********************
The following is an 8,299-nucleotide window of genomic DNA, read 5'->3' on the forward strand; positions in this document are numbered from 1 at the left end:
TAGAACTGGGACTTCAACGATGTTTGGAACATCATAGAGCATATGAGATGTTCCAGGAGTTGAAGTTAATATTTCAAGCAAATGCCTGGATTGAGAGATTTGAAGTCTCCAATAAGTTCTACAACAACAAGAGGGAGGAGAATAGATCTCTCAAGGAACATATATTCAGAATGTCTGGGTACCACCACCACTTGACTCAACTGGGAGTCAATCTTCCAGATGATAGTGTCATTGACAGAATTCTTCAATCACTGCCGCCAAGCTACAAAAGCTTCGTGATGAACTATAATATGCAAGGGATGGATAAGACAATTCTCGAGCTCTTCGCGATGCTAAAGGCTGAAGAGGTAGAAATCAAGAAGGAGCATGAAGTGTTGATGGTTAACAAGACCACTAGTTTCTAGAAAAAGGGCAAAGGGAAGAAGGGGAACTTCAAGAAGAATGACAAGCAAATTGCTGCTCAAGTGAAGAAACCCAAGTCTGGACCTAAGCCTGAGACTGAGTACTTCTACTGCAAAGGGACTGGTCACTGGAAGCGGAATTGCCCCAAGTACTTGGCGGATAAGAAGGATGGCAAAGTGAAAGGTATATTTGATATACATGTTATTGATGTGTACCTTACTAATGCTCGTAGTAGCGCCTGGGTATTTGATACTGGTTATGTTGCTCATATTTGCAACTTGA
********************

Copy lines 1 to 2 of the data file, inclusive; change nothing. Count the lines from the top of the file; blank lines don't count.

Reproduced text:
The following is an 8,299-nucleotide window of genomic DNA, read 5'->3' on the forward strand; positions in this document are numbered from 1 at the left end:
TAGAACTGGGACTTCAACGATGTTTGGAACATCATAGAGCATATGAGATGTTCCAGGAGTTGAAGTTAATATTTCAAGCAAATGCCTGGATTGAGAGATTTGAAGTCTCCAATAAGTTCTACAACAACAAGAGGGAGGAGAATAGATCTCTCAAGGAACATATATTCAGAATGTCTGGGTACCACCACCACTTGACTCAACTGGGAGTCAATCTTCCAGATGATAGTGTCATTGACAGAATTCTTCAATCACTGCCGCCAAGCTACAAAAGCTTCGTGATGAACTATAATATGCAAGGGATGGATAAGACAATTCTCGAGCTCTTCGCGATGCTAAAGGCTGAAGAGGTAGAAATCAAGAAGGAGCATGAAGTGTTGATGGTTAACAAGACCACTAGTTTCTAGAAAAAGGGCAAAGGGAAGAAGGGGAACTTCAAGAAGAATGACAAGCAAATTGCTGCTCAAGTGAAGAAACCCAAGTCTGGACCTAAGCCTGAGACTGAGTACTTCTACTGCAAAGGGACTGGTCACTGGAAGCGGAATTGCCCCAAGTACTTGGCGGATAAGAAGGATGGCAAAGTGAAAGGTATATTTGATATACATGTTATTGATGTGTACCTTACTAATGCTCGTAGTAGCGCCTGGGTATTTGATACTGGTTATGTTGCTCATATTTGCAACTTGA